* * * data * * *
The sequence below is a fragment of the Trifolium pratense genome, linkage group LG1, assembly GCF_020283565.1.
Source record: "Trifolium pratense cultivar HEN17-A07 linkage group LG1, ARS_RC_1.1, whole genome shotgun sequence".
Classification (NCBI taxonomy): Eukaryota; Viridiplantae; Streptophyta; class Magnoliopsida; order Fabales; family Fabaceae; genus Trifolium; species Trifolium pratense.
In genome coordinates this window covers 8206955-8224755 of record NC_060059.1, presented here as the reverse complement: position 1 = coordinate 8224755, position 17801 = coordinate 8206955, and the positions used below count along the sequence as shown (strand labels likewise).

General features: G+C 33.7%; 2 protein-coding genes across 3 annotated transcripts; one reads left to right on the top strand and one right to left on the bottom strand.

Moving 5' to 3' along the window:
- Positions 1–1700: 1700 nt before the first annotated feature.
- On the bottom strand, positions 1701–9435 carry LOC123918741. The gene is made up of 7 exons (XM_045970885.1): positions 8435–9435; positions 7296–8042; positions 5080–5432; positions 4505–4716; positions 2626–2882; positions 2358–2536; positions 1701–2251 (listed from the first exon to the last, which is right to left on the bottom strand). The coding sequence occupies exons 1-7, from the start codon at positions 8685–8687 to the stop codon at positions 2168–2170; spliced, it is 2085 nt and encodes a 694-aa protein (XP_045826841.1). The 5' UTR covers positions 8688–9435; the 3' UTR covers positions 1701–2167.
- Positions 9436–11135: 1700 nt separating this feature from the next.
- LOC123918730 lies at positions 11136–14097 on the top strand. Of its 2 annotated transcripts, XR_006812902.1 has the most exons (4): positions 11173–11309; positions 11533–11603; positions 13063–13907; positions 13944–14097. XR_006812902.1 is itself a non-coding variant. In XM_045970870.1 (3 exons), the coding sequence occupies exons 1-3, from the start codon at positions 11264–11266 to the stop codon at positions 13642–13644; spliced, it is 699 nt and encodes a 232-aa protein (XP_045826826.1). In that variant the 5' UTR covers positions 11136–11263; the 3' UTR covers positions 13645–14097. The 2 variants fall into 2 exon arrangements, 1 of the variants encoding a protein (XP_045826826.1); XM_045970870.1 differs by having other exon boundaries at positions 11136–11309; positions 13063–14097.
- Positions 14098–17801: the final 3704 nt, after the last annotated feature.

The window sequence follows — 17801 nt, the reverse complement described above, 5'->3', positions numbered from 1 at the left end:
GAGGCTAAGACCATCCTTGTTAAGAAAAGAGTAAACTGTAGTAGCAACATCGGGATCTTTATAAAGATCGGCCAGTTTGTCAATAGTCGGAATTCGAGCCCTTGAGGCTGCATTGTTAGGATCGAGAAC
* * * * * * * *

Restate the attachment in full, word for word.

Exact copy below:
The sequence below is a fragment of the Trifolium pratense genome, linkage group LG1, assembly GCF_020283565.1.
Source record: "Trifolium pratense cultivar HEN17-A07 linkage group LG1, ARS_RC_1.1, whole genome shotgun sequence".
Classification (NCBI taxonomy): Eukaryota; Viridiplantae; Streptophyta; class Magnoliopsida; order Fabales; family Fabaceae; genus Trifolium; species Trifolium pratense.
In genome coordinates this window covers 8206955-8224755 of record NC_060059.1, presented here as the reverse complement: position 1 = coordinate 8224755, position 17801 = coordinate 8206955, and the positions used below count along the sequence as shown (strand labels likewise).

General features: G+C 33.7%; 2 protein-coding genes across 3 annotated transcripts; one reads left to right on the top strand and one right to left on the bottom strand.

Moving 5' to 3' along the window:
- Positions 1–1700: 1700 nt before the first annotated feature.
- On the bottom strand, positions 1701–9435 carry LOC123918741. The gene is made up of 7 exons (XM_045970885.1): positions 8435–9435; positions 7296–8042; positions 5080–5432; positions 4505–4716; positions 2626–2882; positions 2358–2536; positions 1701–2251 (listed from the first exon to the last, which is right to left on the bottom strand). The coding sequence occupies exons 1-7, from the start codon at positions 8685–8687 to the stop codon at positions 2168–2170; spliced, it is 2085 nt and encodes a 694-aa protein (XP_045826841.1). The 5' UTR covers positions 8688–9435; the 3' UTR covers positions 1701–2167.
- Positions 9436–11135: 1700 nt separating this feature from the next.
- LOC123918730 lies at positions 11136–14097 on the top strand. Of its 2 annotated transcripts, XR_006812902.1 has the most exons (4): positions 11173–11309; positions 11533–11603; positions 13063–13907; positions 13944–14097. XR_006812902.1 is itself a non-coding variant. In XM_045970870.1 (3 exons), the coding sequence occupies exons 1-3, from the start codon at positions 11264–11266 to the stop codon at positions 13642–13644; spliced, it is 699 nt and encodes a 232-aa protein (XP_045826826.1). In that variant the 5' UTR covers positions 11136–11263; the 3' UTR covers positions 13645–14097. The 2 variants fall into 2 exon arrangements, 1 of the variants encoding a protein (XP_045826826.1); XM_045970870.1 differs by having other exon boundaries at positions 11136–11309; positions 13063–14097.
- Positions 14098–17801: the final 3704 nt, after the last annotated feature.

The window sequence follows — 17801 nt, the reverse complement described above, 5'->3', positions numbered from 1 at the left end:
GAGGCTAAGACCATCCTTGTTAAGAAAAGAGTAAACTGTAGTAGCAACATCGGGATCTTTATAAAGATCGGCCAGTTTGTCAATAGTCGGAATTCGAGCCCTTGAGGCTGCATTGTTAGGATCGAGAAC